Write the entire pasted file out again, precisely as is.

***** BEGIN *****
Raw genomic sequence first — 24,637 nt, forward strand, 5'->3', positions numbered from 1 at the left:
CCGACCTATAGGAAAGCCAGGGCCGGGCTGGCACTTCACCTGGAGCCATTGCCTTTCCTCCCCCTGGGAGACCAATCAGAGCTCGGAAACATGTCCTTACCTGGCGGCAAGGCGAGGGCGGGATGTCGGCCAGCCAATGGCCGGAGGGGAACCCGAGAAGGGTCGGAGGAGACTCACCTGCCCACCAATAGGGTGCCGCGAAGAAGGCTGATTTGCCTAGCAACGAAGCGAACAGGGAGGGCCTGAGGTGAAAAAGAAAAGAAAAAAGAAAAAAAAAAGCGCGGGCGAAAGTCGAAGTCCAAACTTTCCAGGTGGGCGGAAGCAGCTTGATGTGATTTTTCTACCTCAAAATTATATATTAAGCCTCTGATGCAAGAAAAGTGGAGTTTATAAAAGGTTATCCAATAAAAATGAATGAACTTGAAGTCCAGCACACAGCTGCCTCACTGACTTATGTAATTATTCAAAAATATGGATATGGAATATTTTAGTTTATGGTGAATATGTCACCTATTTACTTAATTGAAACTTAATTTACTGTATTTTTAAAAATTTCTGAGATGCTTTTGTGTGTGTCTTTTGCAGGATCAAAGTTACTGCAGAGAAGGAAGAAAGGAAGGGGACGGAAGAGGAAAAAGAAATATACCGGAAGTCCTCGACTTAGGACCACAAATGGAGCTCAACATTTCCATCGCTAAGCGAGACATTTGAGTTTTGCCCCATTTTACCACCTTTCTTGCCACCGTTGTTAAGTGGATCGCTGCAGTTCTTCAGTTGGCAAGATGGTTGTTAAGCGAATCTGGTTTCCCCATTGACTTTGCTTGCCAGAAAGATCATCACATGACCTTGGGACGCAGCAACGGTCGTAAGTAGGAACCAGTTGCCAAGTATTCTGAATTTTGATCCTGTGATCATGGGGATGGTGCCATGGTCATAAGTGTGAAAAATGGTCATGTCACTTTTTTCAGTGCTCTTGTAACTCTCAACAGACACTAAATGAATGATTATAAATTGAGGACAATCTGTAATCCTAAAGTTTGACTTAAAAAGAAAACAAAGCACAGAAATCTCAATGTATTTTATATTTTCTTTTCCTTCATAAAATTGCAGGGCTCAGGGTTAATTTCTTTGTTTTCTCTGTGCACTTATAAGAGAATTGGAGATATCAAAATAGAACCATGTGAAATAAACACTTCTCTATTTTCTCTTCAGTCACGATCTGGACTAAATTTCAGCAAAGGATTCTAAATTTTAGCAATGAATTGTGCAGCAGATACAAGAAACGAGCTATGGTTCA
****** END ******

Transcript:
Raw genomic sequence first — 24,637 nt, forward strand, 5'->3', positions numbered from 1 at the left:
CCGACCTATAGGAAAGCCAGGGCCGGGCTGGCACTTCACCTGGAGCCATTGCCTTTCCTCCCCCTGGGAGACCAATCAGAGCTCGGAAACATGTCCTTACCTGGCGGCAAGGCGAGGGCGGGATGTCGGCCAGCCAATGGCCGGAGGGGAACCCGAGAAGGGTCGGAGGAGACTCACCTGCCCACCAATAGGGTGCCGCGAAGAAGGCTGATTTGCCTAGCAACGAAGCGAACAGGGAGGGCCTGAGGTGAAAAAGAAAAGAAAAAAGAAAAAAAAAAGCGCGGGCGAAAGTCGAAGTCCAAACTTTCCAGGTGGGCGGAAGCAGCTTGATGTGATTTTTCTACCTCAAAATTATATATTAAGCCTCTGATGCAAGAAAAGTGGAGTTTATAAAAGGTTATCCAATAAAAATGAATGAACTTGAAGTCCAGCACACAGCTGCCTCACTGACTTATGTAATTATTCAAAAATATGGATATGGAATATTTTAGTTTATGGTGAATATGTCACCTATTTACTTAATTGAAACTTAATTTACTGTATTTTTAAAAATTTCTGAGATGCTTTTGTGTGTGTCTTTTGCAGGATCAAAGTTACTGCAGAGAAGGAAGAAAGGAAGGGGACGGAAGAGGAAAAAGAAATATACCGGAAGTCCTCGACTTAGGACCACAAATGGAGCTCAACATTTCCATCGCTAAGCGAGACATTTGAGTTTTGCCCCATTTTACCACCTTTCTTGCCACCGTTGTTAAGTGGATCGCTGCAGTTCTTCAGTTGGCAAGATGGTTGTTAAGCGAATCTGGTTTCCCCATTGACTTTGCTTGCCAGAAAGATCATCACATGACCTTGGGACGCAGCAACGGTCGTAAGTAGGAACCAGTTGCCAAGTATTCTGAATTTTGATCCTGTGATCATGGGGATGGTGCCATGGTCATAAGTGTGAAAAATGGTCATGTCACTTTTTTCAGTGCTCTTGTAACTCTCAACAGACACTAAATGAATGATTATAAATTGAGGACAATCTGTAATCCTAAAGTTTGACTTAAAAAGAAAACAAAGCACAGAAATCTCAATGTATTTTATATTTTCTTTTCCTTCATAAAATTGCAGGGCTCAGGGTTAATTTCTTTGTTTTCTCTGTGCACTTATAAGAGAATTGGAGATATCAAAATAGAACCATGTGAAATAAACACTTCTCTATTTTCTCTTCAGTCACGATCTGGACTAAATTTCAGCAAAGGATTCTAAATTTTAGCAATGAATTGTGCAGCAGATACAAGAAACGAGCTATGGTTCA